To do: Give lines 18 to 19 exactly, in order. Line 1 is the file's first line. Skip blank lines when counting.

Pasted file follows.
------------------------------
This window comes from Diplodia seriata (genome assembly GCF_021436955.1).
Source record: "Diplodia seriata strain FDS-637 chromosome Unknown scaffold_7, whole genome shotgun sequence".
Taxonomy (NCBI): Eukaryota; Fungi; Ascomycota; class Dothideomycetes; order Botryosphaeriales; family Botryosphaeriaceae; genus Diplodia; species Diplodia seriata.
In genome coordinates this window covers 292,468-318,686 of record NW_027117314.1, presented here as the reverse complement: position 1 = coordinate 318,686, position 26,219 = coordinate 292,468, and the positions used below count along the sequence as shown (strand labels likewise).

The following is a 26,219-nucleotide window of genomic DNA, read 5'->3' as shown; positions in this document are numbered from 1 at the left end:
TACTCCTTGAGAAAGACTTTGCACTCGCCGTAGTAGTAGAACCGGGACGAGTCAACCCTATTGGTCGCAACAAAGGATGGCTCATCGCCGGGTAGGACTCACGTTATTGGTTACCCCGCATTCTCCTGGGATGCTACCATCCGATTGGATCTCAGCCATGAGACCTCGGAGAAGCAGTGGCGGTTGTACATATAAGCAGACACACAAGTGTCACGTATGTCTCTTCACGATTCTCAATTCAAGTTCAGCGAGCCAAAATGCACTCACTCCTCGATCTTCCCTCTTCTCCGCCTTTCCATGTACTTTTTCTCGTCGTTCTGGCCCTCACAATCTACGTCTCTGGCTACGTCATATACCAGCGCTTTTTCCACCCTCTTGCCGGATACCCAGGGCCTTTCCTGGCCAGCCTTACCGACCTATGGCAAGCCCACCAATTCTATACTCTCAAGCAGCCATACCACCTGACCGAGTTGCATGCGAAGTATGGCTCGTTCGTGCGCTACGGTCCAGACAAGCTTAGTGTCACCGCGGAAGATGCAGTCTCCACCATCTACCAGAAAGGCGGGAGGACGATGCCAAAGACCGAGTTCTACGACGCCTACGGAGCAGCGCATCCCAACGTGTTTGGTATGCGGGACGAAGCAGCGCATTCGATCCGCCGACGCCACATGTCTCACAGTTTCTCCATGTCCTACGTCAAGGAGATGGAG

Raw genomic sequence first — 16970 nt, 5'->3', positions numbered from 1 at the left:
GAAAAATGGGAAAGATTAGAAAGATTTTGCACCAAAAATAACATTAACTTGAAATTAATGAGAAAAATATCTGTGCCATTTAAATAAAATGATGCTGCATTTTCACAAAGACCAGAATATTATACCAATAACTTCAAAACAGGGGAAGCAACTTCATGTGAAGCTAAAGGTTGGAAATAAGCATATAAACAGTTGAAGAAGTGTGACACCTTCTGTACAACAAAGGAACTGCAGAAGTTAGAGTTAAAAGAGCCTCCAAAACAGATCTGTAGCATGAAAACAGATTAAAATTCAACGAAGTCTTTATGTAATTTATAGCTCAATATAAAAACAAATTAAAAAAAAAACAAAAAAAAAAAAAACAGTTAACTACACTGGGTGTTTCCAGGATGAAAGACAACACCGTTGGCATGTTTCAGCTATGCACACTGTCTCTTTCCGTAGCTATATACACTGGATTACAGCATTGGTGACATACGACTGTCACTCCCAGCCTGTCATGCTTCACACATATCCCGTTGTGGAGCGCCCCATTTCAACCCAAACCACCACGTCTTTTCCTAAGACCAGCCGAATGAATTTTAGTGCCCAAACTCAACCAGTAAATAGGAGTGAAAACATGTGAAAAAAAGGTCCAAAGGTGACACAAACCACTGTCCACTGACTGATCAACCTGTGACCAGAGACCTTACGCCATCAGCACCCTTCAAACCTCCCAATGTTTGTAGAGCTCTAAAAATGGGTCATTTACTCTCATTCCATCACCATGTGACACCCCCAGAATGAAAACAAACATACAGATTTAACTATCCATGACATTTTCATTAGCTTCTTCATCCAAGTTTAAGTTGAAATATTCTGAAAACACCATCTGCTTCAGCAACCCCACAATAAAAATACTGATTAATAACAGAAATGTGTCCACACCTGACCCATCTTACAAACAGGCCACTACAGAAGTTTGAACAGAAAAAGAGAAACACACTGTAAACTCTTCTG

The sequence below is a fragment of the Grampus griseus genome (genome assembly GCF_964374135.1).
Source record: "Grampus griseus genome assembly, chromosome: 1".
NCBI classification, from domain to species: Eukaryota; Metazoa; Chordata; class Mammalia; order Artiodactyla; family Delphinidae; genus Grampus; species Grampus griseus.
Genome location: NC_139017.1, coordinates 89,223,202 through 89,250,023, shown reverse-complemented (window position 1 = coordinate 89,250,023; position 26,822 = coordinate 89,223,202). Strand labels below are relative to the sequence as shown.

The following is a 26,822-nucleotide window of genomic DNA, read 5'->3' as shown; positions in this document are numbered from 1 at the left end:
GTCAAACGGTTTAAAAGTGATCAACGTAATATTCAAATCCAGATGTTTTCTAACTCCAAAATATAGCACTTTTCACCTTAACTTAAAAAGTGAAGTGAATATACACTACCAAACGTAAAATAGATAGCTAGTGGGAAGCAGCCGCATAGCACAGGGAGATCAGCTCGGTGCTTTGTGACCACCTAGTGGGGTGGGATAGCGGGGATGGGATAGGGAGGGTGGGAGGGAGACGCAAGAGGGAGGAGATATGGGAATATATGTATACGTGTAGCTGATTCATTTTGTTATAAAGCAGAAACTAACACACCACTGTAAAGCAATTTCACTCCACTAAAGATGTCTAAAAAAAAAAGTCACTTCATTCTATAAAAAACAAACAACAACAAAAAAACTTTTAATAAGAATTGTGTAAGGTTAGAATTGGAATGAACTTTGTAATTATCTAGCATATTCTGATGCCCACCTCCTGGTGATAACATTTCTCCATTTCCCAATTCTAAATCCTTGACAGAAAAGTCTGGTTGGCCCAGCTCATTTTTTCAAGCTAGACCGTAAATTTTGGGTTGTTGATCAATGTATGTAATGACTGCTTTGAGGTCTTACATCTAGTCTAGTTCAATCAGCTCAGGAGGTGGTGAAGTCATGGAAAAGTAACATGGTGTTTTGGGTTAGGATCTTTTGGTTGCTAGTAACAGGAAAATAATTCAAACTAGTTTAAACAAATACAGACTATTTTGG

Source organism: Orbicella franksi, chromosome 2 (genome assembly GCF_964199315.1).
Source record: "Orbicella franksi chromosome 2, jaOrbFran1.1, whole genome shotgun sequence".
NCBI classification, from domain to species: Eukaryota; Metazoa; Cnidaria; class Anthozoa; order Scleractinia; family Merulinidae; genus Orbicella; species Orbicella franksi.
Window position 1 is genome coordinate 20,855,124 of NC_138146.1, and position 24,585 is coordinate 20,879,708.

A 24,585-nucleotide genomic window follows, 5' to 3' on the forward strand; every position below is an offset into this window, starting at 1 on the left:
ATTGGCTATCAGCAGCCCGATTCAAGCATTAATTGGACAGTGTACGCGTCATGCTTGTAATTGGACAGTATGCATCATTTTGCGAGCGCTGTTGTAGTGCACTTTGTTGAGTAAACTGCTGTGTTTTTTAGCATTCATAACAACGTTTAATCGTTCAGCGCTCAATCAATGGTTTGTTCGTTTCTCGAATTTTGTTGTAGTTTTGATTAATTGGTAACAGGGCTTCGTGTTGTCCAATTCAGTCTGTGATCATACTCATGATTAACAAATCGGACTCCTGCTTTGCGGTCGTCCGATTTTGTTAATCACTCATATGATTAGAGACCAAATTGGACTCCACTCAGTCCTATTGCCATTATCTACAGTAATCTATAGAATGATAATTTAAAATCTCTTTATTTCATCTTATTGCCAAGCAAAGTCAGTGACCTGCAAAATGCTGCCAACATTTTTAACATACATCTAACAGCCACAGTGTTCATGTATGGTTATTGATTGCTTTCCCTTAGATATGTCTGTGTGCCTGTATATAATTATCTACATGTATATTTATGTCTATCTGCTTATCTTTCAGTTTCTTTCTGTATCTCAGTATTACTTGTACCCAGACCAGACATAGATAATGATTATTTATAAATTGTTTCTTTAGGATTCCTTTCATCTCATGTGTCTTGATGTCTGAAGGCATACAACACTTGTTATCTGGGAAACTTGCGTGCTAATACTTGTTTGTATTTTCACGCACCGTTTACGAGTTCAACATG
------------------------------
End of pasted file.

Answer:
Window position 1 is genome coordinate 20,855,124 of NC_138146.1, and position 24,585 is coordinate 20,879,708.

A 24,585-nucleotide genomic window follows, 5' to 3' on the forward strand; every position below is an offset into this window, starting at 1 on the left: